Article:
Bezos, of course, is a Libertarian. What else could he be? He has positioned himself as one of these Web 2.0 hipsters, but he is just a corporate goon like all the rest of them. These Net billionaires are no different from any other corporate POS’s, and in a lot of ways, they are actually worse since so many of them are monopolists and because of the way that they have destroyed things like customer service, refunds, actual humans answering telephones, and the like.

Bezos, as might be expected, exploits the Hell out of his workers. His warehouse workers are worked nearly to death like field slaves in overheated warehouses where they are paid a pittance with few or not benefits. He prefers to hire elderly men because he can treat them crappier and get away with it.

Bezos is a slimy little turd of a man.

P.S. What do you think of Franzen? He is supposed to be one of our greatest new writers, but he has his critics who say he is an overrated, arrogant, annoying little twerp. Granted, he probably does have a lousy personality. He’s a Jew, not that it matters.

Of the books listed above, Kushner’s The Flamethrowers is supposed to be very good.


Filed under Capitalists, Labor, Libertarianism, Literature, Political Science, Scum

Alexander of Macedon

Ah yes, Alexander the Great. Perhaps the greatest military strategist that even lived, no?

But what did he want? What were his goals? William Woodthorpe Thorn, the great classicist, birthed the Napoleonic notion that Alexander was after nothing more than “the Brotherhood of Man” or uniter of nations. This view was later popularized by Mary Renault in a series of popular novels.

I disagree.

Alexander wanted merely the same thing that all other conquerors (and all colonists for that matter) want:

  1. Land
  2. Money

In other words, the booty.

Let’s not romanticize these militarists too much.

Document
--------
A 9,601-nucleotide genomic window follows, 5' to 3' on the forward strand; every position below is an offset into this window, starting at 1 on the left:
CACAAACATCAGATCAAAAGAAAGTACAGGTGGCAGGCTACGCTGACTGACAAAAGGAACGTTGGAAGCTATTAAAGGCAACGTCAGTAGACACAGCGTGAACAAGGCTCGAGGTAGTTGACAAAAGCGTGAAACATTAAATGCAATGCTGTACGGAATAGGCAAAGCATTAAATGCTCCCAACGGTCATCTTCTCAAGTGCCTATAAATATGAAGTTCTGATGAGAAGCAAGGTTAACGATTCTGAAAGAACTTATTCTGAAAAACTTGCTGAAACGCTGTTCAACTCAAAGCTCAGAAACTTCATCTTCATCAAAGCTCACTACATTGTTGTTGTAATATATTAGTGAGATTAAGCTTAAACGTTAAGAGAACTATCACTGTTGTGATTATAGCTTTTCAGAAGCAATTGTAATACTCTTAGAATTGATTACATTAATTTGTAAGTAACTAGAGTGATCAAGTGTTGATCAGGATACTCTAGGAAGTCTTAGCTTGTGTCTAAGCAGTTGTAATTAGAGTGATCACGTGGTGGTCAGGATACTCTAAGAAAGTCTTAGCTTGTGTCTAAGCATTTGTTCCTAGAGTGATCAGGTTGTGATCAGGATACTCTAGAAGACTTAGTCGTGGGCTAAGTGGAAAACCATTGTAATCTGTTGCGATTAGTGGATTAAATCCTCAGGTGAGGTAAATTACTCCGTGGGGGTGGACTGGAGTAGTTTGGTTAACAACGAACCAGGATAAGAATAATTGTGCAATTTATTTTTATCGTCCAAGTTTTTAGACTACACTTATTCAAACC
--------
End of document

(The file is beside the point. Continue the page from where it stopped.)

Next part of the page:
Filed under Ancient Greece, Antiquity, Colonialism, History, Literature, Political Science

What Is the Definition of Time?

Most places mentioned in old poetry can never be exactly located. Mountains crumble through time, landslides change the river’s course, floods wash out roads, hardly anything remains where it was for long. Thus faced with this monument of nearly a thousand years, I felt such a powerful link with the past, so connected at the heart with men of old, I forgot the aches and pains of the journey, and, in gratitude for such a traveler’s blessing, wept for joy.

Matsuo Bashō, The Narrow Road to the Deep North (Oku no Hosomichi)

Well, there is one definition for you.

By the way, the Japanese work above, written around Shakespeare’s time in the late 1600’s, is one of the greatest books ever written by anyone anywhere in the last 500 years.


Filed under Literature, Metaphysics, Philosophy

Who Authored William Shakespeare’s Works?

Yes, there was a man named William Shakespeare who lived around that time. However, he was merely a petty bureaucrat who quit his job after he made a pile of money so he could retire early. He was also a very bad person. He was mean and ugly. In the midst of a horrible famine, he hoarded food for himself and his family. He sued friends when they owed him mere pocket change. He left his family little in his will, and most shockingly, the will contains no mention of plays or any other writings by him or anyone else. His death went utterly unnoticed by society, which would seem to make little sense.

It is for reasons such as these and for no others than the question, “Who wrote Shakespeare’s plays” is so endlessly debated.

Although the question has been tossed about for years and there are many contenders, scholars have not yet decided, who, if anyone other than Shakespeare, wrote his plays. Sir Francis Bacon is one of the most frequently tossed about names, but on style alone he needs to be thrown out. The other top contender died in 1604 in the middle of Shakespeare’s career, which makes no sense and would require a redating of many of the most famous plays.


Filed under Literature

Epitaph for Elliot Rodger

“Solitude is the profoundest fact of the human condition…Man is…a search for communion. Therefore, when he is aware of himself, he is aware of his lack of another, that is, of his solitude.”

Octavio Paz, The Labyrinth of Solitude (1950)

Great words from possibly Mexico’s greatest poet.


Filed under Literature, Philosophy